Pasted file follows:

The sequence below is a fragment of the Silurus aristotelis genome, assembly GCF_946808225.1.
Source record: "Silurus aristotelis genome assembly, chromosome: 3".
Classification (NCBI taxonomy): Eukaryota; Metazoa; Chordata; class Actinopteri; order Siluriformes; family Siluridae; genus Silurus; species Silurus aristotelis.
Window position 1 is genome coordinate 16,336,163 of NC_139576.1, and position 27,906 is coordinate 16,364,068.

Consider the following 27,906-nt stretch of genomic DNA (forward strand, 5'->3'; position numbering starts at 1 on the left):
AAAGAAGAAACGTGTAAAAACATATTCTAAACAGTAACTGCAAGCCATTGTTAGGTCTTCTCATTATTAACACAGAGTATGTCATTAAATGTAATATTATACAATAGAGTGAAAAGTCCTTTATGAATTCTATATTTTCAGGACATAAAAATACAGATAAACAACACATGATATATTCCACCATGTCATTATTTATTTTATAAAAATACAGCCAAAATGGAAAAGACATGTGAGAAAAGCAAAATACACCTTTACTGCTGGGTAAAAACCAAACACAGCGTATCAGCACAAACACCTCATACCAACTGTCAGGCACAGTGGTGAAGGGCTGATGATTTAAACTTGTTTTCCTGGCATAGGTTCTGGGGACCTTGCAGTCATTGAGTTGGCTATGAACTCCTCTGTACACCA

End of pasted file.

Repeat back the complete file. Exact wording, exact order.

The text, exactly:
The sequence below is a fragment of the Silurus aristotelis genome, assembly GCF_946808225.1.
Source record: "Silurus aristotelis genome assembly, chromosome: 3".
Classification (NCBI taxonomy): Eukaryota; Metazoa; Chordata; class Actinopteri; order Siluriformes; family Siluridae; genus Silurus; species Silurus aristotelis.
Window position 1 is genome coordinate 16,336,163 of NC_139576.1, and position 27,906 is coordinate 16,364,068.

Consider the following 27,906-nt stretch of genomic DNA (forward strand, 5'->3'; position numbering starts at 1 on the left):
AAAGAAGAAACGTGTAAAAACATATTCTAAACAGTAACTGCAAGCCATTGTTAGGTCTTCTCATTATTAACACAGAGTATGTCATTAAATGTAATATTATACAATAGAGTGAAAAGTCCTTTATGAATTCTATATTTTCAGGACATAAAAATACAGATAAACAACACATGATATATTCCACCATGTCATTATTTATTTTATAAAAATACAGCCAAAATGGAAAAGACATGTGAGAAAAGCAAAATACACCTTTACTGCTGGGTAAAAACCAAACACAGCGTATCAGCACAAACACCTCATACCAACTGTCAGGCACAGTGGTGAAGGGCTGATGATTTAAACTTGTTTTCCTGGCATAGGTTCTGGGGACCTTGCAGTCATTGAGTTGGCTATGAACTCCTCTGTACACCA